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Do Utility Subsidies Reach the Poor? Framework and Evidence for Cape Verde, Sao Tome, and Rwanda

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Listed:
  • Diego Angel-Urdinola

    () (World Bank)

  • Quentin Wodon

    () (World Bank)

Abstract

This article provides a simple framework to analyze the determinants of targeting performance of utility tariffs and applies it to data on electricity in Cape Verde, Rwanda, and Sao Tome and Principe. While most indicators of benefit incidence are silent as of why subsidies are targeted the way they are (they only give an idea as to whether they reach the poor or not and to what extent), we develop a simple decomposition that allows analyzing both “access” and “subsidy-design” factors that influence the targeting performance of subsidies. Our findings suggest that consumption subsidies for electricity in Cape Verde, Rwanda, and Sao Tome and Principe are regressive in large part due to access factors that prevent the poor from using the services. We then conduct simulations to quantify how much targeting performance could be enhanced by changing tariff-structures as well as subsidizing connections instead of consumption.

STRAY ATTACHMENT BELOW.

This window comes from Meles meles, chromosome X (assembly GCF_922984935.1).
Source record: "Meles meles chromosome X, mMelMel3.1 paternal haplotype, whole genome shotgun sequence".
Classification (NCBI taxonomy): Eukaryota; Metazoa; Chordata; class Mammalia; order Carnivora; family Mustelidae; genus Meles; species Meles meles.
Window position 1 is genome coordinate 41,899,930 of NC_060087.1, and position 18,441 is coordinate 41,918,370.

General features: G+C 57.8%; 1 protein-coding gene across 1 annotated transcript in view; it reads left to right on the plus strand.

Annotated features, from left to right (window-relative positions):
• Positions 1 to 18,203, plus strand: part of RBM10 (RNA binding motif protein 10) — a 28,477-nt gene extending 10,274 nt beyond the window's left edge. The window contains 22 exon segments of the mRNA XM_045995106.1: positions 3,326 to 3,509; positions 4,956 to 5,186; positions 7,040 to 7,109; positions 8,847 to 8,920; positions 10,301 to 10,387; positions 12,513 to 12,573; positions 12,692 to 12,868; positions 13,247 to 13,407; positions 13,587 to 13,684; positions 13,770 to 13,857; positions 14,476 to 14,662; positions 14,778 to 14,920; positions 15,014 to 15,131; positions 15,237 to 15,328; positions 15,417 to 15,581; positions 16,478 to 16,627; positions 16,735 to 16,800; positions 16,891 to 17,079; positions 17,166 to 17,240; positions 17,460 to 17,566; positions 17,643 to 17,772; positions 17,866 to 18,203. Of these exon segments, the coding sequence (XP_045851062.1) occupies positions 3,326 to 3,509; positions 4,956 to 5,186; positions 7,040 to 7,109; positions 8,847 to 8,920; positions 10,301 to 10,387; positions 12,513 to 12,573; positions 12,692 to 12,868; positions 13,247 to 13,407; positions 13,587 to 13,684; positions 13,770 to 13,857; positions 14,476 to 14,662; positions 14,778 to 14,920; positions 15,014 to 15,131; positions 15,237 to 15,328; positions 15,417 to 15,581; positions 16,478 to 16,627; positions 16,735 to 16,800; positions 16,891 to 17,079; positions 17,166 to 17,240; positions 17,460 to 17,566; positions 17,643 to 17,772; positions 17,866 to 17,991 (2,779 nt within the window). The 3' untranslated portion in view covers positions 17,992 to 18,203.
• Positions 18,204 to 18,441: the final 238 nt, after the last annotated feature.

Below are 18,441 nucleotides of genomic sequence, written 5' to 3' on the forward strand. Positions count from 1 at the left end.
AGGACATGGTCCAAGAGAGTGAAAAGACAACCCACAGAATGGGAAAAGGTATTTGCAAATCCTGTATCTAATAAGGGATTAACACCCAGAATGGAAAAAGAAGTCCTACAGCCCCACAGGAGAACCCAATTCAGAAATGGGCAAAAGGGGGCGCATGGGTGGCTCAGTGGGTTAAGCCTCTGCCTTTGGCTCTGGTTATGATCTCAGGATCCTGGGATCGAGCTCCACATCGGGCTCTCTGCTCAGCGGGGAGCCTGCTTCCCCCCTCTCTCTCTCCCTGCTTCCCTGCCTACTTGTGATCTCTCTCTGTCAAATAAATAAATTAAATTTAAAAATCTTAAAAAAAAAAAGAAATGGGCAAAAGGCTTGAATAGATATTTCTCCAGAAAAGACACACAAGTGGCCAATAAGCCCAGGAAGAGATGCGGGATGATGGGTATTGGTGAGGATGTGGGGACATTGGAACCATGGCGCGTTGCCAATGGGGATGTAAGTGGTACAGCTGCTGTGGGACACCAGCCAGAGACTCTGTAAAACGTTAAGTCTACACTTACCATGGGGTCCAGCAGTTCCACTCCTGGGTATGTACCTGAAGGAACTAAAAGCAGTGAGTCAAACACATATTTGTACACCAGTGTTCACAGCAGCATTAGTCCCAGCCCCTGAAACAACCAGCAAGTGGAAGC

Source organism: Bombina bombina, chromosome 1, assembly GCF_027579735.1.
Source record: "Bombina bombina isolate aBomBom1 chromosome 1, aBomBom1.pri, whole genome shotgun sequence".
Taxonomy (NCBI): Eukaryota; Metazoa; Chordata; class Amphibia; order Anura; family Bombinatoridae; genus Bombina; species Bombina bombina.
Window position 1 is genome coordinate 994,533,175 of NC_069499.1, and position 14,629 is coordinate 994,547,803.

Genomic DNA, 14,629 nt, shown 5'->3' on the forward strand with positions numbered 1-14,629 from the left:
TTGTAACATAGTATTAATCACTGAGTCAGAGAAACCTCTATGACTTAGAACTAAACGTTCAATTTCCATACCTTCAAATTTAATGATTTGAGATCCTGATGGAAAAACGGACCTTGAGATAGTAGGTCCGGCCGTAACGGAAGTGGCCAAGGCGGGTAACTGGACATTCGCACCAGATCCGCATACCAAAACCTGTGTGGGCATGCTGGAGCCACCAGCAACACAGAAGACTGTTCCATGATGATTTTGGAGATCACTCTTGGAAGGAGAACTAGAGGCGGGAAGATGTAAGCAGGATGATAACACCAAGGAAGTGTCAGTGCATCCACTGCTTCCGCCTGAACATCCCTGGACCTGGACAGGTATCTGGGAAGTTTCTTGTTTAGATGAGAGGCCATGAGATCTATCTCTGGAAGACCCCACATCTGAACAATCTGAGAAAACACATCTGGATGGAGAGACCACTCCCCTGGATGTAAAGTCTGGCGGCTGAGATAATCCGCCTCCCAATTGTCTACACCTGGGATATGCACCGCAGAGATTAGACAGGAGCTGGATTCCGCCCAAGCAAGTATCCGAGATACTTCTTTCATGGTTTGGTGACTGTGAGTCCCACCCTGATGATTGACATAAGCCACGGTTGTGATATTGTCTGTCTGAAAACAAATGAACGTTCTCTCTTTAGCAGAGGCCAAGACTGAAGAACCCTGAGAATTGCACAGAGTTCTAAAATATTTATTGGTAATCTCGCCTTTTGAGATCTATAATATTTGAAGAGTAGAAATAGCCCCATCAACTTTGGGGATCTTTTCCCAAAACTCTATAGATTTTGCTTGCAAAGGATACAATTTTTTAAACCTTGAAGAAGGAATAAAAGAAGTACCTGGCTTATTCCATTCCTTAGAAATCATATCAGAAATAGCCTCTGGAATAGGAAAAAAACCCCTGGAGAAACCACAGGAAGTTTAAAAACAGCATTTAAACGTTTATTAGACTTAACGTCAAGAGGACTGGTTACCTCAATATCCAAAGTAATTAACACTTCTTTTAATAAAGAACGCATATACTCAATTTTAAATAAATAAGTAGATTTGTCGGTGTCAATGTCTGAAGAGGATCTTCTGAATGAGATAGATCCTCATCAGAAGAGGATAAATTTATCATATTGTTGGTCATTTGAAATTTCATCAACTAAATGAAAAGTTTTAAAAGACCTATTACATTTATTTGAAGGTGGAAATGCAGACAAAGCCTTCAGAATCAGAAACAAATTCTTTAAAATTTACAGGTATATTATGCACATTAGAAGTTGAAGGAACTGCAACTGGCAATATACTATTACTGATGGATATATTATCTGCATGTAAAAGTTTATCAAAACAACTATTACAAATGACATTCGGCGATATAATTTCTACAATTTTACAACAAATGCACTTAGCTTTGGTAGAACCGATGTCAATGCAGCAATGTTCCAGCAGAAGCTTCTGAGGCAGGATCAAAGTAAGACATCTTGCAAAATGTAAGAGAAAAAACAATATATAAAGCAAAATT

Suggested Citation

  • Diego Angel-Urdinola & Quentin Wodon, 2007. "Do Utility Subsidies Reach the Poor? Framework and Evidence for Cape Verde, Sao Tome, and Rwanda," Economics Bulletin, AccessEcon, vol. 9(4), pages 1-7.
  • Handle: RePEc:ebl:ecbull:eb-06i30004